Discussion Time! Does listening to a book count as reading it?

We have this summer program thing going on at the library. The patrons are supposed to keep track of how many minutes they read a day.  My first question was, what about audio books? If I listen to an audio book, do I get to count those minutes as the amount of time I had read.

I think I assumed that no it would not, but was surprised when my supervisor said “Of course!” Another clerk that will go nameless….ahem…Erica…., said that she feels like audio books are like cheating. You can’t say you’ve read a book until you’ve actually READ it.  (I’m sure that I am misrepresenting her opinion and that a bigger discussion would clear up all the facts behind her particular feelings.)

I wander back to this question frequently. On one hand, no. It’s not reading it. You never have to look at a single word.

But on the other hand, is reading a book the actual process of sounding out the words that form the sentences and ideas? Or, can reading a book simply mean you have experienced the story, the thoughts, the characters, the message the author intended to get across.

Scenario: what if there was a person that never learned to read or write, but was able to listen and understand the audio books of classics, text books, history lectures, and scientific journals. Could this person still be considered educated?

I don’t think there is a definite answer to this question. I think that is why I’d like to open it for discussion.  What do you think?

Should I be able to say I have READ a book when I, in fact, actually just listened to someone read it to me? Where does that fall on the scale of book reading cheatery in your opinion? (Watching the movie and reading Cliff’s Notes are on that scale.)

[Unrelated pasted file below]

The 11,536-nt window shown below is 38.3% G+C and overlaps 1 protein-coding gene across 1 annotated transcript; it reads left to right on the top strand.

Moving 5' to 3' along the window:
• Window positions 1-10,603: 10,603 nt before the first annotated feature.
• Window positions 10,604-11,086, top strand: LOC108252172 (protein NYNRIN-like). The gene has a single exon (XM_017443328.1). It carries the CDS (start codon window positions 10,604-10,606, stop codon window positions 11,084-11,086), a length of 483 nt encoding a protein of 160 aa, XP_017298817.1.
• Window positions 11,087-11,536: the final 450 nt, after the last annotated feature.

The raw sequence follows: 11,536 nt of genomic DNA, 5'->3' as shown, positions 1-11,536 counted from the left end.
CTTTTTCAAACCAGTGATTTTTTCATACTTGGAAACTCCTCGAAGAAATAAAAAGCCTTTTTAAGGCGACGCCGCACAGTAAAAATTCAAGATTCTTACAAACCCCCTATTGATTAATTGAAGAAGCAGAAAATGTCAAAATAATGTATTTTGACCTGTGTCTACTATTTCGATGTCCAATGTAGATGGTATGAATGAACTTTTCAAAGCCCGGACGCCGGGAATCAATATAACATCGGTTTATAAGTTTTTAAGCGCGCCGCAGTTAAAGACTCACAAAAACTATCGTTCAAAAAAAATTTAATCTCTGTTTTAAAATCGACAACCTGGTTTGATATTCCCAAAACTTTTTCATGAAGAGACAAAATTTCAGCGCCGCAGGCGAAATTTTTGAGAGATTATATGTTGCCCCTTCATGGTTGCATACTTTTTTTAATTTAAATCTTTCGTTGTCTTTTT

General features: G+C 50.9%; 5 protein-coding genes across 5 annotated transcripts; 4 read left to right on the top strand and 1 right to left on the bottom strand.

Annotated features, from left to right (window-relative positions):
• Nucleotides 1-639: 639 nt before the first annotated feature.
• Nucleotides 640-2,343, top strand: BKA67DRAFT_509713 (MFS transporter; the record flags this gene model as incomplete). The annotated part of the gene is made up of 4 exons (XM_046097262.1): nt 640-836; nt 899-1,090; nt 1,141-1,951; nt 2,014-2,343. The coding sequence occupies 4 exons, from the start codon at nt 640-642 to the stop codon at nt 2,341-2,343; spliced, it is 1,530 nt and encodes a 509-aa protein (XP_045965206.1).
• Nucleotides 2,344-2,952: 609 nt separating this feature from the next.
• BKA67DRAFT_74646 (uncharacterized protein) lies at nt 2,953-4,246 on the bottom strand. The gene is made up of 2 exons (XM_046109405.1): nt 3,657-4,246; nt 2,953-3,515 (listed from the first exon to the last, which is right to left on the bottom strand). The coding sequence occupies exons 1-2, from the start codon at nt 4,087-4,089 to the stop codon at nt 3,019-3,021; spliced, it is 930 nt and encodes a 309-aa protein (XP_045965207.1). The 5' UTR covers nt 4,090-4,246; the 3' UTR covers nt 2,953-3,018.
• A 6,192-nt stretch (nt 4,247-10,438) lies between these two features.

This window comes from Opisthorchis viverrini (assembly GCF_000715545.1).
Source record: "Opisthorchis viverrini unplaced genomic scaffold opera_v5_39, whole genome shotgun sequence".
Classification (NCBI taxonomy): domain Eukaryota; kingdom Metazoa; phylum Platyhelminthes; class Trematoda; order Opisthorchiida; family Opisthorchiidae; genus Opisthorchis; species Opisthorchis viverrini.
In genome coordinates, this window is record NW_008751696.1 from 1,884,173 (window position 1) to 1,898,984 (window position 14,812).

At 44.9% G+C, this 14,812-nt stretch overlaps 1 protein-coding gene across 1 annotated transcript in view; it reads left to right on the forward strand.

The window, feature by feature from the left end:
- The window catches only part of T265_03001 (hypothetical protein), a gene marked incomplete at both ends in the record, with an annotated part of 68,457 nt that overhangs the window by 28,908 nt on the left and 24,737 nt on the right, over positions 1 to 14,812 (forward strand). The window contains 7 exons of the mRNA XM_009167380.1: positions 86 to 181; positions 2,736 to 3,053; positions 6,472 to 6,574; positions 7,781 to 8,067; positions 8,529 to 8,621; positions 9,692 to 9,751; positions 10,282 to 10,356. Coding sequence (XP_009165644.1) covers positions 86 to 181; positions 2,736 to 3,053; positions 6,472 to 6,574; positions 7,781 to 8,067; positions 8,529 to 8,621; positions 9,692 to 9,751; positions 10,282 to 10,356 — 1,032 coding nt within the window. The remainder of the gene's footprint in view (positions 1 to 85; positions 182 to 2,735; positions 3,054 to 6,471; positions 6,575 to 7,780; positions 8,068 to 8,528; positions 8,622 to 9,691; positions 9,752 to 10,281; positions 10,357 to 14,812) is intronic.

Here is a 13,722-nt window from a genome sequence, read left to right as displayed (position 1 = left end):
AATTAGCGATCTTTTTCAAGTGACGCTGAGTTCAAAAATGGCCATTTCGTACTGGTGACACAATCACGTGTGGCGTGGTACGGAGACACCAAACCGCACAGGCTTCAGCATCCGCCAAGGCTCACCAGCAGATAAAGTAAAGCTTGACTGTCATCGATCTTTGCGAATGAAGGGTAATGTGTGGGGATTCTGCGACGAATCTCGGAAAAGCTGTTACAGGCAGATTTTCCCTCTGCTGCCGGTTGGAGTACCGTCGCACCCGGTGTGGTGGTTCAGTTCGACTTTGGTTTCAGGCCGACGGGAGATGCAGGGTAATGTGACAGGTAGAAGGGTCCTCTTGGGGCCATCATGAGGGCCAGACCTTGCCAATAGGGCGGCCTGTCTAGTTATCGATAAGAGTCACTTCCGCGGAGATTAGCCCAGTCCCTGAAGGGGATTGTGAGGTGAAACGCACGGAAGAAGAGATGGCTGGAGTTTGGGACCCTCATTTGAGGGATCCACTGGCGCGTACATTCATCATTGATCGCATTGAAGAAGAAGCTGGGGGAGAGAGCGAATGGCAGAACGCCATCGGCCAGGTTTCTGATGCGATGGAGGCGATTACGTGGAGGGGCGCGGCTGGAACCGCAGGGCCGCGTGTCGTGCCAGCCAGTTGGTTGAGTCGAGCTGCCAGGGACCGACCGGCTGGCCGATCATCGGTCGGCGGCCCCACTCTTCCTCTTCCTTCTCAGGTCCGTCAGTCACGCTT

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One Comment Add yours

  1. Anne says:

    We read to our children all the time. Reading out loud is proven to increase vocabulary and give them the benefits of reading a book. Sounding out the words is just one part of reading a novel. If not, we could all stop taking language arts after kindergarten. I think it counts. If you are going to limit reading to seeing it on a page, all the blind people of the world have never read a book, they have never SEEN a word on a page. The have felt or heard…it is just using a different one of our senses to experience it. We all have strengths. A person with a learning disability that makes reading hard may be able to listen to a book while some children may need to see and and touch to pay attention. It is not fair to limit reading, or tell someone what they have learned, or experienced does not count. Your freshmen English teacher would not say, “I’m sorry Paul. You can understand at a 9th grade level but only read at a 2nd grade level so listening to the required text will not be approved and you may not take the quiz on this weeks assigned reading.” Listening to books counts.

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